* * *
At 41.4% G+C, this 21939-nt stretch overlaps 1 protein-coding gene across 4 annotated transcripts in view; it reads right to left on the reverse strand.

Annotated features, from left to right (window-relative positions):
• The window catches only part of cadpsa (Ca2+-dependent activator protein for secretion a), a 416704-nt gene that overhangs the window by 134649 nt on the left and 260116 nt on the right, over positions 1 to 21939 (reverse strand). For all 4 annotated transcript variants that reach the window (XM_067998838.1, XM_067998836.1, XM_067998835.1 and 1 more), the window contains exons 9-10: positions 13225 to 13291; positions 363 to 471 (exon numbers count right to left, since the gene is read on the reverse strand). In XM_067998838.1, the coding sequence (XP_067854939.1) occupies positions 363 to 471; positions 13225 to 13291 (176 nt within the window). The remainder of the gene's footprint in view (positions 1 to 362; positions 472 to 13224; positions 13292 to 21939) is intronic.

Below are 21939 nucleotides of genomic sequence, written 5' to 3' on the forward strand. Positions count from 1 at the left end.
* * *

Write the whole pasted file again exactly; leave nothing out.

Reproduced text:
At 41.4% G+C, this 21939-nt stretch overlaps 1 protein-coding gene across 4 annotated transcripts in view; it reads right to left on the reverse strand.

Annotated features, from left to right (window-relative positions):
• The window catches only part of cadpsa (Ca2+-dependent activator protein for secretion a), a 416704-nt gene that overhangs the window by 134649 nt on the left and 260116 nt on the right, over positions 1 to 21939 (reverse strand). For all 4 annotated transcript variants that reach the window (XM_067998838.1, XM_067998836.1, XM_067998835.1 and 1 more), the window contains exons 9-10: positions 13225 to 13291; positions 363 to 471 (exon numbers count right to left, since the gene is read on the reverse strand). In XM_067998838.1, the coding sequence (XP_067854939.1) occupies positions 363 to 471; positions 13225 to 13291 (176 nt within the window). The remainder of the gene's footprint in view (positions 1 to 362; positions 472 to 13224; positions 13292 to 21939) is intronic.

Below are 21939 nucleotides of genomic sequence, written 5' to 3' on the forward strand. Positions count from 1 at the left end.